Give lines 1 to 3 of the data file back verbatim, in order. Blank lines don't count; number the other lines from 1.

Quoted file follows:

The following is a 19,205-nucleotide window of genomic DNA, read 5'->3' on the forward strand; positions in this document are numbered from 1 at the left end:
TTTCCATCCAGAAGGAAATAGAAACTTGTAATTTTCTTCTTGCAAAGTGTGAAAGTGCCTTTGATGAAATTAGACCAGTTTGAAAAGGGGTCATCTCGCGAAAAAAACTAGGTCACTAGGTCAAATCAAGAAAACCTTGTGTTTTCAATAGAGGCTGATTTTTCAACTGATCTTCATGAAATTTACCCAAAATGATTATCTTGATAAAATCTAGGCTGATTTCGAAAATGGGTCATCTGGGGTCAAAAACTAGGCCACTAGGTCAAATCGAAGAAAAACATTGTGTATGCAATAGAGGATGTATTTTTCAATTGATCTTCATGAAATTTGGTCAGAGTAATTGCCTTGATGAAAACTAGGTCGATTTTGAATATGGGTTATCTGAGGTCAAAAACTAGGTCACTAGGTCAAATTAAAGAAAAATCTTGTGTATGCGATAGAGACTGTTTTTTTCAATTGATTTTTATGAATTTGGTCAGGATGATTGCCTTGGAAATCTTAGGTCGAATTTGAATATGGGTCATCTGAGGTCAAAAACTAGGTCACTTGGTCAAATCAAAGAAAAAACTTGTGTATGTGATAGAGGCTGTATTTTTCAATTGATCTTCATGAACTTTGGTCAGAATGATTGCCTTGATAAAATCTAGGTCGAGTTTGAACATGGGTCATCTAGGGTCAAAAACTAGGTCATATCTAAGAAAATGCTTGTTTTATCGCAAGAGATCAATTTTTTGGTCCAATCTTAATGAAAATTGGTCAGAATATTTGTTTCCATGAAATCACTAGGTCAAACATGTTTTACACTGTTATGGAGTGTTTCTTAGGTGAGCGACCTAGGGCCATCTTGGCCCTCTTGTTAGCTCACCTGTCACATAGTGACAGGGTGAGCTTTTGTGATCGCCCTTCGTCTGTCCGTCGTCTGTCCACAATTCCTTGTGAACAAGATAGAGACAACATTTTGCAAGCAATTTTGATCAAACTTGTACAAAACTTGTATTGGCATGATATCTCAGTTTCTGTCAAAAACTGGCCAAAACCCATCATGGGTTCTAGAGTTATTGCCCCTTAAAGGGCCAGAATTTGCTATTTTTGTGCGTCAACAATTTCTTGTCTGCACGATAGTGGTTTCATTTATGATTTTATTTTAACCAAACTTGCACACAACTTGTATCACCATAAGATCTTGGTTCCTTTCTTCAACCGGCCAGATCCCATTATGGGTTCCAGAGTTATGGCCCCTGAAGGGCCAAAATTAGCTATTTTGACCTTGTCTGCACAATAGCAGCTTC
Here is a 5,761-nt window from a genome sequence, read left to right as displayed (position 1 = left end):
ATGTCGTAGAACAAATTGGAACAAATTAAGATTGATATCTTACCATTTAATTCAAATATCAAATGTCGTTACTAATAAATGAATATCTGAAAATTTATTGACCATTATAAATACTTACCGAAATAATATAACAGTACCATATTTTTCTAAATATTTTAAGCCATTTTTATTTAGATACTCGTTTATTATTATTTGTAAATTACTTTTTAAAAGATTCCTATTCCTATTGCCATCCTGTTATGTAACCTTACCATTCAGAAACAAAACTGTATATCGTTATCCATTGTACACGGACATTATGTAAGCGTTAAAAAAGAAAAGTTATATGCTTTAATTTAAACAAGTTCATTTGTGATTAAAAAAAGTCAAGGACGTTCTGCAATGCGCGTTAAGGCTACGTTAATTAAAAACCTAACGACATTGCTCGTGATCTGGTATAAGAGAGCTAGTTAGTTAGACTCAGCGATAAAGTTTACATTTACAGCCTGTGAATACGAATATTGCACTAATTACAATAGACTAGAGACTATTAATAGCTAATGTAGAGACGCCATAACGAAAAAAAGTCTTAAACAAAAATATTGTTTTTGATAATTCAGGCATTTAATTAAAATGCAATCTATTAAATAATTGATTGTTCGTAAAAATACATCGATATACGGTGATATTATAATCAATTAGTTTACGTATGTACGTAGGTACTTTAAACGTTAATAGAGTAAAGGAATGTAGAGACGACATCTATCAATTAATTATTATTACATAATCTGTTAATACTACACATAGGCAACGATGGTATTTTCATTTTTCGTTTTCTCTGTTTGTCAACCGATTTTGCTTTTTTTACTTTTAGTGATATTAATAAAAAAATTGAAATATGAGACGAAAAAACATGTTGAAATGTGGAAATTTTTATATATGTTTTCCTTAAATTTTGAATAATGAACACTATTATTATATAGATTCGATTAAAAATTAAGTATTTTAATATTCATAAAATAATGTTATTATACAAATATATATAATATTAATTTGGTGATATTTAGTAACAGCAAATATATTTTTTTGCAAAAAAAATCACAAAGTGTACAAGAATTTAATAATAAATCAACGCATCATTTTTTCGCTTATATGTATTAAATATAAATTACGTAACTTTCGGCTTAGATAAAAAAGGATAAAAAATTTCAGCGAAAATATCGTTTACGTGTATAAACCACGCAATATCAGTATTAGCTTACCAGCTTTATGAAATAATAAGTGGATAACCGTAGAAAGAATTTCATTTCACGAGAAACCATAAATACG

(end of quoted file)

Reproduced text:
The following is a 19,205-nucleotide window of genomic DNA, read 5'->3' on the forward strand; positions in this document are numbered from 1 at the left end:
TTTCCATCCAGAAGGAAATAGAAACTTGTAATTTTCTTCTTGCAAAGTGTGAAAGTGCCTTTGATGAAATTAGACCAGTTTGAAAAGGGGTCATCTCGCGAAAAAAACTAGGTCACTAGGTCAAATCAAGAAAACCTTGTGTTTTCAATAGAGGCTGATTTTTCAACTGATCTTCATGAAATTTACCCAAAATGATTATCTTGATAAAATCTAGGCTGATTTCGAAAATGGGTCATCTGGGGTCAAAAACTAGGCCACTAGGTCAAATCGAAGAAAAACATTGTGTATGCAATAGAGGATGTATTTTTCAATTGATCTTCATGAAATTTGGTCAGAGTAATTGCCTTGATGAAAACTAGGTCGATTTTGAATATGGGTTATCTGAGGTCAAAAACTAGGTCACTAGGTCAAATTAAAGAAAAATCTTGTGTATGCGATAGAGACTGTTTTTTTCAATTGATTTTTATGAATTTGGTCAGGATGATTGCCTTGGAAATCTTAGGTCGAATTTGAATATGGGTCATCTGAGGTCAAAAACTAGGTCACTTGGTCAAATCAAAGAAAAAACTTGTGTATGTGATAGAGGCTGTATTTTTCAATTGATCTTCATGAACTTTGGTCAGAATGATTGCCTTGATAAAATCTAGGTCGAGTTTGAACATGGGTCATCTAGGGTCAAAAACTAGGTCATATCTAAGAAAATGCTTGTTTTATCGCAAGAGATCAATTTTTTGGTCCAATCTTAATGAAAATTGGTCAGAATATTTGTTTCCATGAAATCACTAGGTCAAACATGTTTTACACTGTTATGGAGTGTTTCTTAGGTGAGCGACCTAGGGCCATCTTGGCCCTCTTGTTAGCTCACCTGTCACATAGTGACAGGGTGAGCTTTTGTGATCGCCCTTCGTCTGTCCGTCGTCTGTCCACAATTCCTTGTGAACAAGATAGAGACAACATTTTGCAAGCAATTTTGATCAAACTTGTACAAAACTTGTATTGGCATGATATCTCAGTTTCTGTCAAAAACTGGCCAAAACCCATCATGGGTTCTAGAGTTATTGCCCCTTAAAGGGCCAGAATTTGCTATTTTTGTGCGTCAACAATTTCTTGTCTGCACGATAGTGGTTTCATTTATGATTTTATTTTAACCAAACTTGCACACAACTTGTATCACCATAAGATCTTGGTTCCTTTCTTCAACCGGCCAGATCCCATTATGGGTTCCAGAGTTATGGCCCCTGAAGGGCCAAAATTAGCTATTTTGACCTTGTCTGCACAATAGCAGCTTC
Here is a 5,761-nt window from a genome sequence, read left to right as displayed (position 1 = left end):